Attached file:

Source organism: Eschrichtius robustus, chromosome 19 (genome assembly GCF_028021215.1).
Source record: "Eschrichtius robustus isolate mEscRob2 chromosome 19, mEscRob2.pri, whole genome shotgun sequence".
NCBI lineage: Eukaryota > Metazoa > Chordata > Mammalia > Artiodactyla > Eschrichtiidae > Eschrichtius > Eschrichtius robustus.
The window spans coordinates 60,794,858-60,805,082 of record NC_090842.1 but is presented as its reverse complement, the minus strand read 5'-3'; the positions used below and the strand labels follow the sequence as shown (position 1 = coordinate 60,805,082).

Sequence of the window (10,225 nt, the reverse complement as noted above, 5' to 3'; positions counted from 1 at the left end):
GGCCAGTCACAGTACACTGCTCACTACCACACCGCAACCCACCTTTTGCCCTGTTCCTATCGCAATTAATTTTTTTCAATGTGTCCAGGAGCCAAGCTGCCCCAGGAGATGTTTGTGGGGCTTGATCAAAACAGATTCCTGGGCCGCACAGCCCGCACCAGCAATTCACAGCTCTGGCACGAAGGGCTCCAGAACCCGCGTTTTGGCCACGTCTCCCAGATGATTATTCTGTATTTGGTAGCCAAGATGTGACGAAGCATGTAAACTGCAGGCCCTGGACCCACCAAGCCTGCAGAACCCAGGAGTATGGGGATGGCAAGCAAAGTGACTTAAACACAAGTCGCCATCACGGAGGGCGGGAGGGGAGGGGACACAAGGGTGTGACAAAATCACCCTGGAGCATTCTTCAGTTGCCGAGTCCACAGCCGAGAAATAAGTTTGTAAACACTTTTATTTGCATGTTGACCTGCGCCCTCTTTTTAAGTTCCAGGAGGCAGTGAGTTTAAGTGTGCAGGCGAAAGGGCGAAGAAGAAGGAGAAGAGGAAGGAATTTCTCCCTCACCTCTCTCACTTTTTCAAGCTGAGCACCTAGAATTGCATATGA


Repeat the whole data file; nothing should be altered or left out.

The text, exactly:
Source organism: Eschrichtius robustus, chromosome 19 (genome assembly GCF_028021215.1).
Source record: "Eschrichtius robustus isolate mEscRob2 chromosome 19, mEscRob2.pri, whole genome shotgun sequence".
NCBI lineage: Eukaryota > Metazoa > Chordata > Mammalia > Artiodactyla > Eschrichtiidae > Eschrichtius > Eschrichtius robustus.
The window spans coordinates 60,794,858-60,805,082 of record NC_090842.1 but is presented as its reverse complement, the minus strand read 5'-3'; the positions used below and the strand labels follow the sequence as shown (position 1 = coordinate 60,805,082).

Sequence of the window (10,225 nt, the reverse complement as noted above, 5' to 3'; positions counted from 1 at the left end):
GGCCAGTCACAGTACACTGCTCACTACCACACCGCAACCCACCTTTTGCCCTGTTCCTATCGCAATTAATTTTTTTCAATGTGTCCAGGAGCCAAGCTGCCCCAGGAGATGTTTGTGGGGCTTGATCAAAACAGATTCCTGGGCCGCACAGCCCGCACCAGCAATTCACAGCTCTGGCACGAAGGGCTCCAGAACCCGCGTTTTGGCCACGTCTCCCAGATGATTATTCTGTATTTGGTAGCCAAGATGTGACGAAGCATGTAAACTGCAGGCCCTGGACCCACCAAGCCTGCAGAACCCAGGAGTATGGGGATGGCAAGCAAAGTGACTTAAACACAAGTCGCCATCACGGAGGGCGGGAGGGGAGGGGACACAAGGGTGTGACAAAATCACCCTGGAGCATTCTTCAGTTGCCGAGTCCACAGCCGAGAAATAAGTTTGTAAACACTTTTATTTGCATGTTGACCTGCGCCCTCTTTTTAAGTTCCAGGAGGCAGTGAGTTTAAGTGTGCAGGCGAAAGGGCGAAGAAGAAGGAGAAGAGGAAGGAATTTCTCCCTCACCTCTCTCACTTTTTCAAGCTGAGCACCTAGAATTGCATATGA